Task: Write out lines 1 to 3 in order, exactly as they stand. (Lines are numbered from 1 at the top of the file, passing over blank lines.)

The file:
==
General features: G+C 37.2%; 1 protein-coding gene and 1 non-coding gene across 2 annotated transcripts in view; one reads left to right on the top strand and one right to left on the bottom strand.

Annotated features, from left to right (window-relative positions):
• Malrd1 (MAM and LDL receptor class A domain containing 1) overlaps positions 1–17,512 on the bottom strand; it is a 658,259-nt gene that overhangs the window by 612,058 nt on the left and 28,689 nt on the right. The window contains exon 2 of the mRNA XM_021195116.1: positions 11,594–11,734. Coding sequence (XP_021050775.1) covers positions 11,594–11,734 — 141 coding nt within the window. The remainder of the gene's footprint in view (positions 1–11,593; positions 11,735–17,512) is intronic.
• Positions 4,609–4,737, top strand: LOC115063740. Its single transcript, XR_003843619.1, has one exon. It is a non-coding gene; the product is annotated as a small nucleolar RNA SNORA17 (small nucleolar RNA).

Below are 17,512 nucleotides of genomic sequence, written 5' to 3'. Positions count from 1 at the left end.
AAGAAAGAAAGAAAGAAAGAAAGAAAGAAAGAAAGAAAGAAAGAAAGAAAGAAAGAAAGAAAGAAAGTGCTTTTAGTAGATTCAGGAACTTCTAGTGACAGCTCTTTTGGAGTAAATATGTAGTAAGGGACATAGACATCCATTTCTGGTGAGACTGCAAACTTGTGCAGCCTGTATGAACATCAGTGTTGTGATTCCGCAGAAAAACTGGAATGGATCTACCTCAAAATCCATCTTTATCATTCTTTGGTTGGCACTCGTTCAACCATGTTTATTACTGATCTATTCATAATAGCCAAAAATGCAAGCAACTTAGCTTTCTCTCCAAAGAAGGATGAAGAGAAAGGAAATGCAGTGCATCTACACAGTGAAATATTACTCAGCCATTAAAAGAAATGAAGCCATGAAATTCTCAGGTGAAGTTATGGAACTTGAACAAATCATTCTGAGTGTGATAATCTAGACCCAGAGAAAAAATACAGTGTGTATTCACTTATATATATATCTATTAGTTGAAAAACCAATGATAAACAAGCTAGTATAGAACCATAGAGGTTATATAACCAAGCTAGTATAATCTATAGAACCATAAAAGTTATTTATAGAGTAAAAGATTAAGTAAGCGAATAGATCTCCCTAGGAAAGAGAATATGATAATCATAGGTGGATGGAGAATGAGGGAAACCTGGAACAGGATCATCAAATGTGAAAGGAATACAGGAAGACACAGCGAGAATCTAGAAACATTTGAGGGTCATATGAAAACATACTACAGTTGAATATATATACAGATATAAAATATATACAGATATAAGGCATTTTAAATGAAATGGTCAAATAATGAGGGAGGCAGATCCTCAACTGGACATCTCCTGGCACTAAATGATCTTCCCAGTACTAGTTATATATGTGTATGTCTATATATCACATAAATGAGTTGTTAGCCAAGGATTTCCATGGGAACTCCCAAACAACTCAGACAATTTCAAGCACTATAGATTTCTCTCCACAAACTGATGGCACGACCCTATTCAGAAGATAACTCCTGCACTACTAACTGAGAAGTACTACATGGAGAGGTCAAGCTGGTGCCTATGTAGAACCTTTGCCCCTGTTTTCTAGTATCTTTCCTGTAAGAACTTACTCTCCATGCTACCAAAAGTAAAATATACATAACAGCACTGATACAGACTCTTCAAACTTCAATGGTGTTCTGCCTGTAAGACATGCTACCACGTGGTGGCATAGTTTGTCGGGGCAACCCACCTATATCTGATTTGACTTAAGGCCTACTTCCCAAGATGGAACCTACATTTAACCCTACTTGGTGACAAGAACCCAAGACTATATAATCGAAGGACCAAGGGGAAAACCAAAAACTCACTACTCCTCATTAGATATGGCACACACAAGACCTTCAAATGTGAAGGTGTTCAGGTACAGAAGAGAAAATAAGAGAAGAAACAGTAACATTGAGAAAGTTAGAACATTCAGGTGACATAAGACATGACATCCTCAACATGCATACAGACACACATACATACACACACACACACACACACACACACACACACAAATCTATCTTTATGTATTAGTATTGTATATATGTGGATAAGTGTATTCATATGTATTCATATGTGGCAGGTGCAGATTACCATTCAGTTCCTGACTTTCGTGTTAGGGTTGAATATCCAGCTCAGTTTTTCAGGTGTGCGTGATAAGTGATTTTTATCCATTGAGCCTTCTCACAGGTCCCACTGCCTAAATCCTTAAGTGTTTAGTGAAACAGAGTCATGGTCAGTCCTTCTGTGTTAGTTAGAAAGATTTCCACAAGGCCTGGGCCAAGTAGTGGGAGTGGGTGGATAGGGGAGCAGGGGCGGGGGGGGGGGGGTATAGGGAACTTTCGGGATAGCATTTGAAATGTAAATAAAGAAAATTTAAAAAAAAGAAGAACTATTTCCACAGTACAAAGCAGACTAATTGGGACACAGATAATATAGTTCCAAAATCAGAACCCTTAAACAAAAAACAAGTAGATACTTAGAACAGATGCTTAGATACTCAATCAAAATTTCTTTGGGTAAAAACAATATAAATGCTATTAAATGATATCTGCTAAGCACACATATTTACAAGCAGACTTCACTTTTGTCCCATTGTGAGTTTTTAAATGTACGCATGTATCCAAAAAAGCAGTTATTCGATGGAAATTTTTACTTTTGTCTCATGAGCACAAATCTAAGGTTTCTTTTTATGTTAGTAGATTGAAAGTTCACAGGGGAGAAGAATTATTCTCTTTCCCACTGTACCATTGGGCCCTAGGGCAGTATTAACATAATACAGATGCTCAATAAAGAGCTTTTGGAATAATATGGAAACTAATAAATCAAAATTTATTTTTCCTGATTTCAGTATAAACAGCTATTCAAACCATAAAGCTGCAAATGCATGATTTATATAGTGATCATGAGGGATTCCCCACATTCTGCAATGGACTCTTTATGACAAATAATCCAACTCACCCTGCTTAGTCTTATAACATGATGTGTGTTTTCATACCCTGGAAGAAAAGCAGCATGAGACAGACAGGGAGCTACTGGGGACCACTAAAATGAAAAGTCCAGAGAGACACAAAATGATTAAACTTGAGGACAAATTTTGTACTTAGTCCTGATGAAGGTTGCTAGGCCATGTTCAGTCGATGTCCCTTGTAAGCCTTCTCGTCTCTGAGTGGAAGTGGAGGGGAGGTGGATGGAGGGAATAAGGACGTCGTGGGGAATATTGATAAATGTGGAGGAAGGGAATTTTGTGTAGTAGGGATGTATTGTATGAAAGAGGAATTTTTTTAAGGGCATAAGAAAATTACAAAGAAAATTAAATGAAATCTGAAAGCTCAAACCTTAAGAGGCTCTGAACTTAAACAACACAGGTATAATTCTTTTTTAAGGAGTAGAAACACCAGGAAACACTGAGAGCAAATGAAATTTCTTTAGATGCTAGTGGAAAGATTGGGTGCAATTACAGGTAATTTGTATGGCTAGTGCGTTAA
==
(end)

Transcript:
General features: G+C 37.2%; 1 protein-coding gene and 1 non-coding gene across 2 annotated transcripts in view; one reads left to right on the top strand and one right to left on the bottom strand.

Annotated features, from left to right (window-relative positions):
• Malrd1 (MAM and LDL receptor class A domain containing 1) overlaps positions 1–17,512 on the bottom strand; it is a 658,259-nt gene that overhangs the window by 612,058 nt on the left and 28,689 nt on the right. The window contains exon 2 of the mRNA XM_021195116.1: positions 11,594–11,734. Coding sequence (XP_021050775.1) covers positions 11,594–11,734 — 141 coding nt within the window. The remainder of the gene's footprint in view (positions 1–11,593; positions 11,735–17,512) is intronic.